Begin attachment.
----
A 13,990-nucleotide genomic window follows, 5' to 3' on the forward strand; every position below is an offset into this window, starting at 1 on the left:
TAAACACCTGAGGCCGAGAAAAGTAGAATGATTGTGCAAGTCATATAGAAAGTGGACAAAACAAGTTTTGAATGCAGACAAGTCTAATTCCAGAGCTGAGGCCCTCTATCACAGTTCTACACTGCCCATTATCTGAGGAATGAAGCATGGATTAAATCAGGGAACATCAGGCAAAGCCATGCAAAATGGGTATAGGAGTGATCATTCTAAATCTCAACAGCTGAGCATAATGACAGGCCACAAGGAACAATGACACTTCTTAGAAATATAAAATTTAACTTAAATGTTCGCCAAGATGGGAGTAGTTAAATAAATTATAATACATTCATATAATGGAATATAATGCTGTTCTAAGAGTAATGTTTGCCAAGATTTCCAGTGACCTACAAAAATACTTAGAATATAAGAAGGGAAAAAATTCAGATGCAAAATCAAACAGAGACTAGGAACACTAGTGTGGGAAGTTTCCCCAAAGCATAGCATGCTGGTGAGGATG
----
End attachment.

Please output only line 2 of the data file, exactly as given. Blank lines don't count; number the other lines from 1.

TAAACACCTGAGGCCGAGAAAAGTAGAATGATTGTGCAAGTCATATAGAAAGTGGACAAAACAAGTTTTGAATGCAGACAAGTCTAATTCCAGAGCTGAGGCCCTCTATCACAGTTCTACACTGCCCATTATCTGAGGAATGAAGCATGGATTAAATCAGGGAACATCAGGCAAAGCCATGCAAAATGGGTATAGGAGTGATCATTCTAAATCTCAACAGCTGAGCATAATGACAGGCCACAAGGAACAATGACACTTCTTAGAAATATAAAATTTAACTTAAATGTTCGCCAAGATGGGAGTAGTTAAATAAATTATAATACATTCATATAATGGAATATAATGCTGTTCTAAGAGTAATGTTTGCCAAGATTTCCAGTGACCTACAAAAATACTTAGAATATAAGAAGGGAAAAAATTCAGATGCAAAATCAAACAGAGACTAGGAACACTAGTGTGGGAAGTTTCCCCAAAGCATAGCATGCTGGTGAGGATG